A Dozen Sites for Free Audiobooks

The internet is overflowing with nearly as many free audiobooks as ebooks. There are dozens if not hundreds of sites with free audiobooks, and I have pulled together a short list of 12 sites where you can find a broad selection.

Project Gutenberg

gutenberg Project Gutenberg is best known for being the first website to offer free public domain ebooks, but they also have audibooks for you to download. The selection is drawn from a variety of sites, including Librivox, AudiobooksForFree, and LiteralSystems.org.


pb-logo[1] This is not your father's audiobook site. Podiobooks offers serialized audiobooks which are distributed via RSS, much like a podcast. You can subscribe with your favorite feed reader or podcast app (or at least it works for me).

The audiobooks are free, but donations are gratefully accepted.


librivox_small[1]LibriVox is a non-commercial, community-supported, ad-free site which audiobook recordings from public domain titles released by Project Gutenberg which have been read, recorded, and released for the public’s listening pleasure.

The audiobooks are created by the public, and you too can volunteer to read a story. Or you can just download from LibriVox’s acoustical library of good books.


storynory-logo[1]This site stands out from the other free audiobook sites because it is the one site that focuses on audiobooks for kids, offering popular titles such as Little Red Riding Hood. It also produces original content, which comes with transcribed versions of the story.

The Internet Archive

Internet_Archive_logo_and_wordmarkThe IA is out to backup everything, and that includes audiobooks. The site has a library of audiobooks and poetry readings from a variety of sources, including the Naropa Poetics Audio Archive, LibriVox, Project Gutenberg, Maria Lectrix, Internet Archive users, and more.

If you look elsewhere on the site you might also find audiobooks uploaded by users, but I would be careful about downloading those; at least some of the user uploads are pirated copies.

Open Culture

open-culture-logo[1]This site is one of the better gateway websites for educational and cultural media (video, text, audio, and more. Open Culture aggregates content from all over the internet, and it has a decent collection of audiobooks that you can stream or download in a variety of audio formats for later consumption. The audiobooks are listed alphabetically by the author’s last name, and are organized by genre (fiction and literature, nonfiction, poetry, etc).

Learn Out Loud

logo[2]As you can tell from the name, LOL is focused on educational audiobooks. This site has a collection of more than 10,000 educational and inspirational audiobooks, only some of which is free. A lot of the free content is sourced elsewhere, including other sites on this list like LibriVox, but this site's clean look and good organization might make it worth checking first.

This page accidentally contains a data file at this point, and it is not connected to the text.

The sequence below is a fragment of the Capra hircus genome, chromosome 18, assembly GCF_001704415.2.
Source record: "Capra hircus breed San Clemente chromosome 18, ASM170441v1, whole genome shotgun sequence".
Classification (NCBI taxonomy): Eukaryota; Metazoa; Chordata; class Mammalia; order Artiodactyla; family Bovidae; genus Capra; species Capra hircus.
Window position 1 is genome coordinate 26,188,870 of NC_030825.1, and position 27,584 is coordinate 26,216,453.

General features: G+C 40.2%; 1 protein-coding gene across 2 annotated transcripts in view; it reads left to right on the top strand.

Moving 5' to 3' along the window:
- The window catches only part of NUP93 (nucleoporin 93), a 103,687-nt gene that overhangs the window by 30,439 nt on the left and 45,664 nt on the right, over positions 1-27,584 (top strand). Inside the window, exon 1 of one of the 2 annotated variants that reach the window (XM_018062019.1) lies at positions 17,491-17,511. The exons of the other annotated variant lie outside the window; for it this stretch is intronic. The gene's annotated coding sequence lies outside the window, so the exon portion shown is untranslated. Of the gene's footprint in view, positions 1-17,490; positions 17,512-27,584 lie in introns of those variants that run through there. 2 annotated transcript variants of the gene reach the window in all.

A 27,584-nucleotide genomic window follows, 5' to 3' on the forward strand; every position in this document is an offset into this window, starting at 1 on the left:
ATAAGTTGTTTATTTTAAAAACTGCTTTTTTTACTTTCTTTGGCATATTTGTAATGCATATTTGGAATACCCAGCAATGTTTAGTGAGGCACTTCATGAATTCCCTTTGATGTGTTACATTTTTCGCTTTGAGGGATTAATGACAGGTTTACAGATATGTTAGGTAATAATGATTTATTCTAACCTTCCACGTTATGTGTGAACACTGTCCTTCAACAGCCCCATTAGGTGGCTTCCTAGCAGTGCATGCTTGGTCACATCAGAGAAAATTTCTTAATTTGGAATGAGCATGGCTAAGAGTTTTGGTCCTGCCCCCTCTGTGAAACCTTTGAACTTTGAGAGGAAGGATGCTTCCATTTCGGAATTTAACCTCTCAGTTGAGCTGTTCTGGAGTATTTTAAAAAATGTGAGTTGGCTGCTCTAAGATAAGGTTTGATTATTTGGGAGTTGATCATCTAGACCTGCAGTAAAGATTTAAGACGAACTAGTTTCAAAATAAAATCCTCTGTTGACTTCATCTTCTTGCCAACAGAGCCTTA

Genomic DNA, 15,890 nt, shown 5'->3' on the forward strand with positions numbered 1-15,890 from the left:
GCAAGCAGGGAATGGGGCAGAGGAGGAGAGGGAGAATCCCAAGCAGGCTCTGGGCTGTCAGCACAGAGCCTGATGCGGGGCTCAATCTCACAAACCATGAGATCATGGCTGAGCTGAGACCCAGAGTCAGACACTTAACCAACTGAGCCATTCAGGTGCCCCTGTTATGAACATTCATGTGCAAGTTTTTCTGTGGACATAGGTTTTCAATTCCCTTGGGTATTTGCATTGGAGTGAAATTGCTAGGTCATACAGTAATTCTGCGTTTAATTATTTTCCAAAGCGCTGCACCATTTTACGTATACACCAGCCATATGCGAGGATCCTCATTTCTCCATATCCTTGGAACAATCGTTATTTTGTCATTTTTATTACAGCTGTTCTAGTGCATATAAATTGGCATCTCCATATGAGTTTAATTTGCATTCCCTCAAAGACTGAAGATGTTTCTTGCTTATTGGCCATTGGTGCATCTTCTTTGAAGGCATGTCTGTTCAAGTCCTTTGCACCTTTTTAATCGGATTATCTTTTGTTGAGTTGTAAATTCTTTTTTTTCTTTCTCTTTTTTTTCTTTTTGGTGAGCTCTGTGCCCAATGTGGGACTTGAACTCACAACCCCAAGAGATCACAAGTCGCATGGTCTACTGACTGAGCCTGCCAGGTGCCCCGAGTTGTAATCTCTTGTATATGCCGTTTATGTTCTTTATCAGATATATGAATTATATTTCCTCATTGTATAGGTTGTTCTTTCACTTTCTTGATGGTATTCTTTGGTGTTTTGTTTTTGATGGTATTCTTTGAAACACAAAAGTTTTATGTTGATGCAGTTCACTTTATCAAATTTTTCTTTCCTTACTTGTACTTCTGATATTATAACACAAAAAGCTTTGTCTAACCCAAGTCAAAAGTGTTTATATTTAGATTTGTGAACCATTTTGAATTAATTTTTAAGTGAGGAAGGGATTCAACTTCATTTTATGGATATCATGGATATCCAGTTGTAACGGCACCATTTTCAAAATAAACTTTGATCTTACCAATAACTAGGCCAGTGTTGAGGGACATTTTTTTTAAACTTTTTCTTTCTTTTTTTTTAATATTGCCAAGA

librophile[1]Here's a nother site that helps you find audiobooks. Like Luz.me, Librophile is a specialized search engine, but in this case the focus is on free audiobooks and ebooks.

If you're not sure what books you're looking for, just page through the listings. Hovering your mouse over the book title pops up a summary of what the story is about and offers you the opportunity to play a sample. If you find it interesting, click the title and you can download or stream the audiobook and (sometimes) read the ebook.


Lit2Go[1]Lit2Go is a free online collection of stories and poems in Mp3 (audiobook) format. You can easily search for audio book titles here by genre, author or collection, and they even grade a book’s readability for your children by Flesch-Kincaid grade levels. An abstract, citation, playing time, and word count are given for each of the passages. Many of the passages also have a related reading strategy identified.

PodCastle / EscapePod / PseudoPod

PodCastle_banner02[1]I think there aren't enough fantasy, horror, and SF podcasts in the world, even with the trio mentioned above. These 3 podcasts are free to listen, and they feature original work from authors who are paid for their contributions.

About Nate Hoffelder (10619 Articles)
Nate Hoffelder is the founder and editor of The Digital Reader:"I've been into reading ebooks since forever, but I only got my first ereader in July 2007. Everything quickly spiraled out of control from there. Before I started this blog in January 2010 I covered ebooks, ebook readers, and digital publishing for about 2 years as a part of MobileRead Forums. It's a great community, and being a member is a joy. But I thought I could make something out of how I covered the news for MobileRead, so I started this blog."

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